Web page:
A) No, not really. Its supply and demand - Seagate cannot make enough drives to meet market demands, the value goes up, period (notice how oil prices effect us?). Unlike the 80s~90s when we had 20 brands with drives made all over the world, now it hurts. But in return, we usually get 2TB drives for under $100. WD is totally screwed as their factories are under 2 feet of water... really ruins the clean room. Issue is... what about the next flood? With climate change and industrialization of areas without proper water management - it'll happen again.

    B) Know what you mean about drive prices... I really need a 2TB drive - but may have to wait till the prices drop.

    C) Prices seems to have stabilized a bit. 2 weeks after the flood, 2TB drives were hitting $200~300. The 5600RPM drives are starting at $145 (Seagate) WDs are the most expensive.
  • 0 Hide
    GoldenI , December 13, 2011 8:22 AM
    belardoA) No, not really. Its supply and demand - Seagate cannot make enough drives to meet market demands, the value goes up, period (notice how oil prices effect us?). Unlike the 80s~90s when we had 20 brands with drives made all over the world, now it hurts. But in return, we usually get 2TB drives for under $100. WD is totally screwed as their factories are under 2 feet of water... really ruins the clean room. Issue is... what about the next flood? With climate change and industrialization of areas without proper water management - it'll happen again.B) Know what you mean about drive prices... I really need a 2TB drive - but may have to wait till the prices drop.C) Prices seems to have stabilized a bit. 2 weeks after the flood, 2TB drives were hitting $200~300. The 5600RPM drives are starting at $145 (Seagate) WDs are the most expensive.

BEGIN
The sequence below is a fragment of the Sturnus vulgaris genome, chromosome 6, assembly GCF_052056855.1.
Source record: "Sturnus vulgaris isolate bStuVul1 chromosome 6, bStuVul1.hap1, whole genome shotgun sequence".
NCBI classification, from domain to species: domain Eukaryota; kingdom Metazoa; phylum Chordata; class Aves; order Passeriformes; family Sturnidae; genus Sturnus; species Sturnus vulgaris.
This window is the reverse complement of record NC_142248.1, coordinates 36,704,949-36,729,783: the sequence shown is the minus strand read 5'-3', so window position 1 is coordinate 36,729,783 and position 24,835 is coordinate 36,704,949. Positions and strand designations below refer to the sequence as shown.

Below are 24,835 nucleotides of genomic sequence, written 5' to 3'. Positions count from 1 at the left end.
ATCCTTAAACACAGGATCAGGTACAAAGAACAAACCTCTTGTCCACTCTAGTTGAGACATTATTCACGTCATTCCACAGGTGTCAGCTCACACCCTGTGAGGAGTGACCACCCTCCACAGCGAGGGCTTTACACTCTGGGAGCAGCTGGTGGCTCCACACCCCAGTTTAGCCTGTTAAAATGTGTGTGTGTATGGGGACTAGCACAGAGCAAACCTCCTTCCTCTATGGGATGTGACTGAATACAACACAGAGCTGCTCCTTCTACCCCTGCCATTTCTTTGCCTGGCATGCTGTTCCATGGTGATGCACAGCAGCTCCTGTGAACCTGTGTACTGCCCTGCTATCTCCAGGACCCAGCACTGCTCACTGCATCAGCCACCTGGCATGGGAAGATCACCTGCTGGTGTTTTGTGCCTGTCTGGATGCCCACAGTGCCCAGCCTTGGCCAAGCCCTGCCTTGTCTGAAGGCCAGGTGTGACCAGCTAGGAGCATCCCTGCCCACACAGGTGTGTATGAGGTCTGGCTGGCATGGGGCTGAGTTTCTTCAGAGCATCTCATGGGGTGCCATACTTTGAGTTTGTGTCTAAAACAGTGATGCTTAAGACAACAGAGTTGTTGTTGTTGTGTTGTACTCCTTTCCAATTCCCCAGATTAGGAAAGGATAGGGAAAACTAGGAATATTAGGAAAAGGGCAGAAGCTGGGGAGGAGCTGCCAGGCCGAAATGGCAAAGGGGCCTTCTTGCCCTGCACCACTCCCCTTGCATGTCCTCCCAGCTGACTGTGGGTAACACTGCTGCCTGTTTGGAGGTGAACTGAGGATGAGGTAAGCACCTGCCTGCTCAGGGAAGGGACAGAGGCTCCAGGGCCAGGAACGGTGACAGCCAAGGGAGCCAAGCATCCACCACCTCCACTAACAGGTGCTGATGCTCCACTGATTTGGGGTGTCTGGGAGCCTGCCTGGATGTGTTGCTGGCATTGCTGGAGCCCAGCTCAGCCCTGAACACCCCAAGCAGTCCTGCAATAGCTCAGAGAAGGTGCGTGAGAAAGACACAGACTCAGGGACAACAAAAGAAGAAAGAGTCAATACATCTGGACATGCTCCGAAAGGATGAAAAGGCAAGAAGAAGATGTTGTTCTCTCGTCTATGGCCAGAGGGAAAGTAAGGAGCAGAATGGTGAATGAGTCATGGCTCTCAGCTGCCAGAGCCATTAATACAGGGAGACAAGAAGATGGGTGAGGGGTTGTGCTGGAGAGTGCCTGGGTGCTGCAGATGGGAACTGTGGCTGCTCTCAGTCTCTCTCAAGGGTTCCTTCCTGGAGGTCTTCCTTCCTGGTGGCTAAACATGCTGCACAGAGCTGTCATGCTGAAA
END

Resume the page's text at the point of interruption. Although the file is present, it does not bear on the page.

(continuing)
A) With regards to your point on "oil pricing"... there was an incident not long ago where oil prices were jacked up, yet no conflict was occurring in the oil drilling regions. I find it very hard to believe that there isn't enough oil to meet our demands. ME and my father both agree that the US has enough oil locked away in caverns and abandoned mine shaft to supply the US for 200 years. I'd like to know where, exactly, Seagate is located and then I can further theorize from there.

    B) I don't really want to wait, but what choice do I have? At that point, drive prices will probably be lower and I'll be able to get a 4TB for the current price of a 2TB. Who knows?

    C) Still waiting for the 2TB for under $100 :p